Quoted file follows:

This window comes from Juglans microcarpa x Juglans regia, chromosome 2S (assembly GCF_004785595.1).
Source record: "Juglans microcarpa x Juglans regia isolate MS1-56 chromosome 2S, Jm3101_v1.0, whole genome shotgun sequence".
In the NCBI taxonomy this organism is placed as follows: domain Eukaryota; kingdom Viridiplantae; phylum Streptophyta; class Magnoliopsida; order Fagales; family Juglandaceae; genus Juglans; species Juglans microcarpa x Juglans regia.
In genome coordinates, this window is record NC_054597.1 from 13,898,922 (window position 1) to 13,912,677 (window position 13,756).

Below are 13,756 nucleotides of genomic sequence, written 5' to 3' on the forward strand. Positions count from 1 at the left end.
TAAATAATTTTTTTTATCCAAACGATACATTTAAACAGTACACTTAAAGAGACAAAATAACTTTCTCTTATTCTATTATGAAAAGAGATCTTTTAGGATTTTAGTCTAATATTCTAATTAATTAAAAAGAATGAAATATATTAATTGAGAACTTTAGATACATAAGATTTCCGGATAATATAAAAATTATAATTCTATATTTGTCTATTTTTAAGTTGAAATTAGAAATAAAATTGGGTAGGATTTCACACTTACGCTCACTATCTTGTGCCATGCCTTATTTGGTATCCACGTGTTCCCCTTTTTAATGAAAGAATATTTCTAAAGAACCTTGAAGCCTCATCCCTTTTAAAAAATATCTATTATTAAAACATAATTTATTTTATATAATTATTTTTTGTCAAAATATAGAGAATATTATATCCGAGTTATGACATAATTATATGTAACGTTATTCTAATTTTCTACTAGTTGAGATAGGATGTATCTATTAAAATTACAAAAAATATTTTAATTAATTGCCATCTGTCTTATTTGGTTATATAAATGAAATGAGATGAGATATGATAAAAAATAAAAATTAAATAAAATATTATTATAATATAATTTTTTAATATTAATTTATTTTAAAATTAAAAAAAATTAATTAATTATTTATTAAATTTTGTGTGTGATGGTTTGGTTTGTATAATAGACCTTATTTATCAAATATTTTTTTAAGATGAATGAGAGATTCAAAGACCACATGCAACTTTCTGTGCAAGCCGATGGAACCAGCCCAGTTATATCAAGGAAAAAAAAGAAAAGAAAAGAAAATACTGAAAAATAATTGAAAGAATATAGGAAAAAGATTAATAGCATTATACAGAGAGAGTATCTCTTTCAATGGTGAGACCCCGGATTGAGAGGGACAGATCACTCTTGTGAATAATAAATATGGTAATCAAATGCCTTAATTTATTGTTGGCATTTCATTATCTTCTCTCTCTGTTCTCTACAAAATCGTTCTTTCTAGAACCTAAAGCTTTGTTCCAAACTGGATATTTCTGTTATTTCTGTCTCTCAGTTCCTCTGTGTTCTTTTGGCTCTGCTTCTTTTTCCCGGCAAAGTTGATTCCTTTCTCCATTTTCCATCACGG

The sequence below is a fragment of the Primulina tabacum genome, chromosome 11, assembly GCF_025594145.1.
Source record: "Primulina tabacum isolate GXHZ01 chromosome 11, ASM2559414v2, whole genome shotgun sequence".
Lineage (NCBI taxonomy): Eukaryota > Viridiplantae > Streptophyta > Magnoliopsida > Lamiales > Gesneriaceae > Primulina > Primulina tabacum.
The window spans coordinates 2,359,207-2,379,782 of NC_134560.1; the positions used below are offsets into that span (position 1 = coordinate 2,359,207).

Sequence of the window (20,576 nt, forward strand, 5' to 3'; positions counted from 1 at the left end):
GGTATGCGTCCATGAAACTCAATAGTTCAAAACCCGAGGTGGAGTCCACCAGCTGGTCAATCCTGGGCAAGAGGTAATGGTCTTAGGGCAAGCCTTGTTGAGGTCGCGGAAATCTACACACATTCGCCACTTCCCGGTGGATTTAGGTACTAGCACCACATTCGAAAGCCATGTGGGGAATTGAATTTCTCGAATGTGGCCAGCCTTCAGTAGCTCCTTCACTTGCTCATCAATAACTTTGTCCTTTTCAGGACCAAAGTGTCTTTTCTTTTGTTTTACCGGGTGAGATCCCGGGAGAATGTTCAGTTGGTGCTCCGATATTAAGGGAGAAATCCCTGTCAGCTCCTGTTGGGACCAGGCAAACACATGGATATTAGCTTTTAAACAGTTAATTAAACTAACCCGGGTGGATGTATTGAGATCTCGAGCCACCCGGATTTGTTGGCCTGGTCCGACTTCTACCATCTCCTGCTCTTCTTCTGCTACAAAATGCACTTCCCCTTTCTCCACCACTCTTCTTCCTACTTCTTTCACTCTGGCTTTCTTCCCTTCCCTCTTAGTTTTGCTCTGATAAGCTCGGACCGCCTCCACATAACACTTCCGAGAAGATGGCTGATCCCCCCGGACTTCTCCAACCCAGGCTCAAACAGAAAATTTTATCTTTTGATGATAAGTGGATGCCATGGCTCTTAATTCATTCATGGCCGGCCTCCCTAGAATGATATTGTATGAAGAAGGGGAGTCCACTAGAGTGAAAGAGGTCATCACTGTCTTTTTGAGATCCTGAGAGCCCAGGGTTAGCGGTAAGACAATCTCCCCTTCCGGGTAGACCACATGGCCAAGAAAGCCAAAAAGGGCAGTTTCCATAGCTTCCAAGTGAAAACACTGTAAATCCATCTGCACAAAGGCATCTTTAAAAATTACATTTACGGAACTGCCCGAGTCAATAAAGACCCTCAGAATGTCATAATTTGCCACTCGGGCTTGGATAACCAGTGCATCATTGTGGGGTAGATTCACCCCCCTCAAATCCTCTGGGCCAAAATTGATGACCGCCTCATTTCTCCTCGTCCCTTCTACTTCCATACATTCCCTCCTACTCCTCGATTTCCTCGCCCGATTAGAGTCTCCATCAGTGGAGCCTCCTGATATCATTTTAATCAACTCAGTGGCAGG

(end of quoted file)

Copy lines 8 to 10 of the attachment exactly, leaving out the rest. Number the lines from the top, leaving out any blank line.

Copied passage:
Source record: "Primulina tabacum isolate GXHZ01 chromosome 11, ASM2559414v2, whole genome shotgun sequence".
Lineage (NCBI taxonomy): Eukaryota > Viridiplantae > Streptophyta > Magnoliopsida > Lamiales > Gesneriaceae > Primulina > Primulina tabacum.
The window spans coordinates 2,359,207-2,379,782 of NC_134560.1; the positions used below are offsets into that span (position 1 = coordinate 2,359,207).